Trails: Where Do They Come From, Where Do They Go?

an image of a dirt trail with shrubs on each side and a bright blue sky with clouds.

Placed end to end, the trails in Florida State Parks would stretch from South Florida to New Hampshire. There are more than 1,500 miles of trails for walkers, hikers, bicyclists and equestrians. How did so many miles of trails come to be?

To answer our question, we talked to two members of the Florida Conservation Corps (FLCC), an AmeriCorps national service program stationed in Florida State Parks. Taylor Horton and Ryder Hochmuth are part of Project T.R.E.C., an FLCC team that travels the state building and repairing trails in Florida State Parks.

“Every project can be different for us,” Horton said. “Sometimes we are installing interpretive or directional signs along the trails and other times we are chain sawing all day to clear fallen trees in parks that sustained a lot of hurricane damage.”

“We travel around the state restoring, enhancing and creating trails,” Hochmuth said. “whether that’s for ADA accessibility improvements or features for bicyclists and equestrians. We use a variety of different tools, like chainsaws, loppers, fire-rakes and bushwhackers.”

Other projects go beyond basic maintenance and include improving trails and adding new features.

“One really cool project we worked on was at Alafia River State Park, where we were aiming to make their beginner-level bike trails accessible to adaptive bikers,” Horton said. “To do this we had to remove the top boards on a 150-foot bridge and replace them with longer ones that would allow an adaptive bike to easily traverse it. This project really hit one of our team's main goals, which is to make our trails accessible for everyone to enjoy.”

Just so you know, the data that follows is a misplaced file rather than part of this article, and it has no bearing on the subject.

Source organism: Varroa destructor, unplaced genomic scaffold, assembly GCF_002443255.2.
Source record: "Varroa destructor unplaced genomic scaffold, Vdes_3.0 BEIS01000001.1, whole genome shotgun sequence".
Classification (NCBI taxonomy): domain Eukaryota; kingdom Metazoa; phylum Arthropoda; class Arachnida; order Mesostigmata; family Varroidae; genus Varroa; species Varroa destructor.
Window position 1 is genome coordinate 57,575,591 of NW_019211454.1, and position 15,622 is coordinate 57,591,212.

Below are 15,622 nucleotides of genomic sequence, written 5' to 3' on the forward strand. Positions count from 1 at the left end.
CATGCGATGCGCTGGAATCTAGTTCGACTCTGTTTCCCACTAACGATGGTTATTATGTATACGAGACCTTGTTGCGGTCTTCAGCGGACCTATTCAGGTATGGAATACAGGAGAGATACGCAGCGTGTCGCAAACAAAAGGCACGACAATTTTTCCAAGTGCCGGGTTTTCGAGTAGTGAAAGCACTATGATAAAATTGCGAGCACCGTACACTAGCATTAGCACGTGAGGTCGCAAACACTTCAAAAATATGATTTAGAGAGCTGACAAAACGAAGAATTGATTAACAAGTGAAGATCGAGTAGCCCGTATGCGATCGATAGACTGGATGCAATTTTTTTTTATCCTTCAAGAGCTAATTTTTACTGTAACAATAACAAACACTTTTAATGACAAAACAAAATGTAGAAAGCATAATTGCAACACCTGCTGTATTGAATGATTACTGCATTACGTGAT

Staff and volunteers build and maintain trails for visitors to enjoy, but in some areas, trails predate the state park. At Topsail Hill Preserve State Park, the Morris Lake Trail follows a path used by military vehicles during World War II. Visitors to Highlands Hammock State Park can walk a trail built by the Civilian Conservation Corps in the 1930s. Trail workers recently reopened the CCC trail.

Horton says the average trail user can help by taking nothing but pictures and leaving nothing but footprints.

"Pack out any trash you may have accumulated or seen on the trail," Horton said. "If you see any small debris like a branch, you can move it to the side of the path, and if the issue is too big just report it to the ranger station."

Trails are a great way to be active and see beautiful state park landscapes and wildlife. Thanks to park staff, volunteers and FLCC members, Florida State Park trails continue to be a great way to experience ...the Real Florida℠.

Learn more about the Florida Conservation Corps

This article was published in the Real Florida ℠ Connection, the Florida State Parks e-newsletter. Sign up to get updates and stories from your state parks the first week of every month.